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Why VARs Should Enter the Document Imaging Market in 2016

December 21, 2017

Why VARs Should Enter the Document Imaging Market in 2016

Document imaging has never been more popular. According to Harvey Spencer Associates, the worldwide market for document-capture software reached $3 billion for the first time in 2014 and is projected to grow at a CAGR of 7% through 2019, hitting $4 billion by that point. (Capture software is used to convert paper documents to electronic images and data.) When you factor in trends like increasing adoption in the small to medium-sized businesses (SMB) space, reduced barriers to entry such as cloud options and lower prices, and an increasing desire by businesses of all sizes to speed up their paper processes to match the speed of electronic transactions, it’s easy to see why value-added resellers (VARs) should consider entering (or increasing their current efforts) in the document imaging market in 2016.

Let’s take a look at some of these factors individually:

  • Increasing adoption in the SMB space: There is no question that most large banks, insurance companies, and federal government agencies have already adopted some sort of document imaging technology. After all, these were the original targets for the technology due to their high volumes of paper used in mission-critical processes. And, while these large organizations continue to be a good market for document imaging technology as they look to refresh their systems and automate additional processes, the SMB is where most of the greenfield territory is. By most estimates, the vast majority of the SMB is either not using or is underserved by document imaging technology.

  • Improved accessibility: One reason that the SMB has been underserved by imaging to date is that it’s historically been too expensive. However, several factors have come together to change this dynamic:

    • Falling prices: Basically, the speed and functionality that 20 years ago was available only in $30,000-plus document scanners can now be had for a few thousand dollars. MFPs have also become a viable on-ramp for scanning documents. Entry-level software prices have continued to drop as more functionality, such as OCR, automated data capture, and workflow, which were once available only as expensive add-ons, are included as part of standard document imaging packages.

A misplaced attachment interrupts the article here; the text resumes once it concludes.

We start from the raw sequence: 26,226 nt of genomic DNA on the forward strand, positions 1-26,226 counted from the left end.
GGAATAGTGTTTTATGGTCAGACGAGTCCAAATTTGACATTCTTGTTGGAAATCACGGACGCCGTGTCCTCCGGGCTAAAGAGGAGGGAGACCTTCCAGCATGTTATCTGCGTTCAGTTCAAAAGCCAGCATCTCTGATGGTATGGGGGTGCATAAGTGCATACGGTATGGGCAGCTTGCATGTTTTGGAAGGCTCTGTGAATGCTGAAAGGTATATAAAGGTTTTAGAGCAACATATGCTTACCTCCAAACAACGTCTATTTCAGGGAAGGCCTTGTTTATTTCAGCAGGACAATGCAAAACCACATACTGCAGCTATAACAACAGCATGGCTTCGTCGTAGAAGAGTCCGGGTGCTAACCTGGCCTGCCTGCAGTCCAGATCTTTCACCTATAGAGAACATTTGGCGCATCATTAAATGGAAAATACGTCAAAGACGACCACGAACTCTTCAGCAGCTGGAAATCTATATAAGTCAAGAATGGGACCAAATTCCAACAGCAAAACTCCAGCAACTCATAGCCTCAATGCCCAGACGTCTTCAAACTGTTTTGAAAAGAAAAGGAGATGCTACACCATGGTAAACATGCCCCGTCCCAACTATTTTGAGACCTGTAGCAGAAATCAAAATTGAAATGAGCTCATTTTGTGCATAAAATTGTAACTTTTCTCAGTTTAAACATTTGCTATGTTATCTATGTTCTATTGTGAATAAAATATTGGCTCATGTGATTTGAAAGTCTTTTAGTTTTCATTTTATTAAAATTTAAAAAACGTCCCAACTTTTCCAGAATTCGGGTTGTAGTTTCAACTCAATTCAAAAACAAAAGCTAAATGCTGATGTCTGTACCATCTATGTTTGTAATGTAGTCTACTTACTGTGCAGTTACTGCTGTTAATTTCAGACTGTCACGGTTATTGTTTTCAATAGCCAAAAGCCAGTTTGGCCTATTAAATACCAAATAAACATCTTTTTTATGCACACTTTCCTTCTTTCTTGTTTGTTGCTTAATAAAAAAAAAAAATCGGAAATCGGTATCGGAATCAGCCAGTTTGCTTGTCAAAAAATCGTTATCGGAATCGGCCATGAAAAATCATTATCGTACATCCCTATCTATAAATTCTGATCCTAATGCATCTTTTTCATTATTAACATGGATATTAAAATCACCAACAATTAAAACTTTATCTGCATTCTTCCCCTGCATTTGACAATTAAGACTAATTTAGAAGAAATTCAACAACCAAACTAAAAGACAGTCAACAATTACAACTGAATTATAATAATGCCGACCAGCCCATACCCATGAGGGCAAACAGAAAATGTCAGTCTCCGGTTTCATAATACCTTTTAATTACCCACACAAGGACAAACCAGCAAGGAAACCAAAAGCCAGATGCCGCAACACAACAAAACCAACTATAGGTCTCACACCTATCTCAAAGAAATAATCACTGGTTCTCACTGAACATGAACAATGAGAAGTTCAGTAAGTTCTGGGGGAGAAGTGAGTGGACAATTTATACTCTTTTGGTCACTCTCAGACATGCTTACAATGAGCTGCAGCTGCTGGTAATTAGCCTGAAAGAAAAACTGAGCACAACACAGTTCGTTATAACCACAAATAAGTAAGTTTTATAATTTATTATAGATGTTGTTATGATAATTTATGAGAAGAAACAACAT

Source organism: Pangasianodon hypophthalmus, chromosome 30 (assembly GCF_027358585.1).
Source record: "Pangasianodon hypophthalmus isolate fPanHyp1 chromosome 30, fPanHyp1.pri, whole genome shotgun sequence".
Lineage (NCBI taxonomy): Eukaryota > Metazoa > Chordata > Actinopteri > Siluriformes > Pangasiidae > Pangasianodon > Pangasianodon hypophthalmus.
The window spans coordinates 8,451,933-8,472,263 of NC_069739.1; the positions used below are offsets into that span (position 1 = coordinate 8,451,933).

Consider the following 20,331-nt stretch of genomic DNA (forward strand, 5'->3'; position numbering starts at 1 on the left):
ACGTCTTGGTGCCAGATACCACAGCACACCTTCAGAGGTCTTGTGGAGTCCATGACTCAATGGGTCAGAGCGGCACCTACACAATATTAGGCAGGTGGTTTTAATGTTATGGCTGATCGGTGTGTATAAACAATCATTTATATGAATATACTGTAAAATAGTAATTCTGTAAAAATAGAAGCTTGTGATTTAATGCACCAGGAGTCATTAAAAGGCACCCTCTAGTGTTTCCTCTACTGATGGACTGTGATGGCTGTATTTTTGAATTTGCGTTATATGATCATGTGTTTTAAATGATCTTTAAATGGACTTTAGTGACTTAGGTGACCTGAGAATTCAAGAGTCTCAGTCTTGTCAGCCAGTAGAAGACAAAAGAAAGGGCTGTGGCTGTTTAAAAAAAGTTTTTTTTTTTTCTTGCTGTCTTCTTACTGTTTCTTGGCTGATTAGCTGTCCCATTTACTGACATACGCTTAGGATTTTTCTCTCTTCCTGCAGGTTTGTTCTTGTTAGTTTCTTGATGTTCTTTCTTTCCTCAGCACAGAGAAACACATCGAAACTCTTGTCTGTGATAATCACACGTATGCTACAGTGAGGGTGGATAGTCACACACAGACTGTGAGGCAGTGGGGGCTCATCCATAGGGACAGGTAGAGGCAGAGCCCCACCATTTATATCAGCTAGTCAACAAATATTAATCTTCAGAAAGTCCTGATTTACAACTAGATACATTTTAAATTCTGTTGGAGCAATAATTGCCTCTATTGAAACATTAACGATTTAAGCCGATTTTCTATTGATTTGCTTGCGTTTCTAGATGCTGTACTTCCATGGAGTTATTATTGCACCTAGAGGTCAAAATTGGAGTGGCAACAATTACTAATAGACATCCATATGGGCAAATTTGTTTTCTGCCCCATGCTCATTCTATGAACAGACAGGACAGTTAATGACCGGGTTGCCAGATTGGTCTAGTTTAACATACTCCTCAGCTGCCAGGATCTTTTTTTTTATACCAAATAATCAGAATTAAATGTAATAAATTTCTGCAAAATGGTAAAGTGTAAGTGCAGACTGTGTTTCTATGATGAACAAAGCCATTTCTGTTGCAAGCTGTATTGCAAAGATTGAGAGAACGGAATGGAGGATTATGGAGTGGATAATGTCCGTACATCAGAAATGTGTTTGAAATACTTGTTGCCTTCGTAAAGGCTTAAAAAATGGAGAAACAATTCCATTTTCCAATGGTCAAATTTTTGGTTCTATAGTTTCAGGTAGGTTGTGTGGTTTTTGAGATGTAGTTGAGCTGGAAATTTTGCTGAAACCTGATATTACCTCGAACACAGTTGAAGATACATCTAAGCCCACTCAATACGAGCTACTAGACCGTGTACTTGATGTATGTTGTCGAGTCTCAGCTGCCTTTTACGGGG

• Cloud availability: Document capture is still almost always installed on a PC, but functionality like document management, workflow, and even data capture is now available on the cloud, which is an attractive option for many SMBs. The cloud offers advantages like outsourced support and maintenance, as well as monthly pricing models and reduced up-front investment, which gives SMBs the assurance that they can cut their losses less painfully if an implementation doesn’t work out.

    • Ease of use: More than 20 years of market experience has taught imaging-hardware and -software vendors a few things about end-user interaction with their technology. Many scanners and MFPs now feature button-scanning capabilities to enable users to launch complex document capture workflows with a single step. Automated data capture, which used to typically require a lot of custom scripting, coding, and configuration, can now often be set up through learn-by-example and point-and-click interfaces. This not only makes the software easier for the end user to take on, but easier to set up for a VAR.

  • Need to keep pace with the speed of electronic transactions: There is no question that in today’s e-commerce-driven market, end users are accustomed to quick turnarounds. However, when paper is introduced into a transactional process, without document imaging, this turnaround time can be drastically affected. For a long time, many organizations figured they could just wait for paper to go away, but more than 20 years after we first started talking about the potential for the “paperless office,” it still hasn’t arrived. Businesses are starting to realize that paperless is a myth. As a result, they are now looking for technology to expedite the processing of the paper they realize they are going to be receiving for quite some time.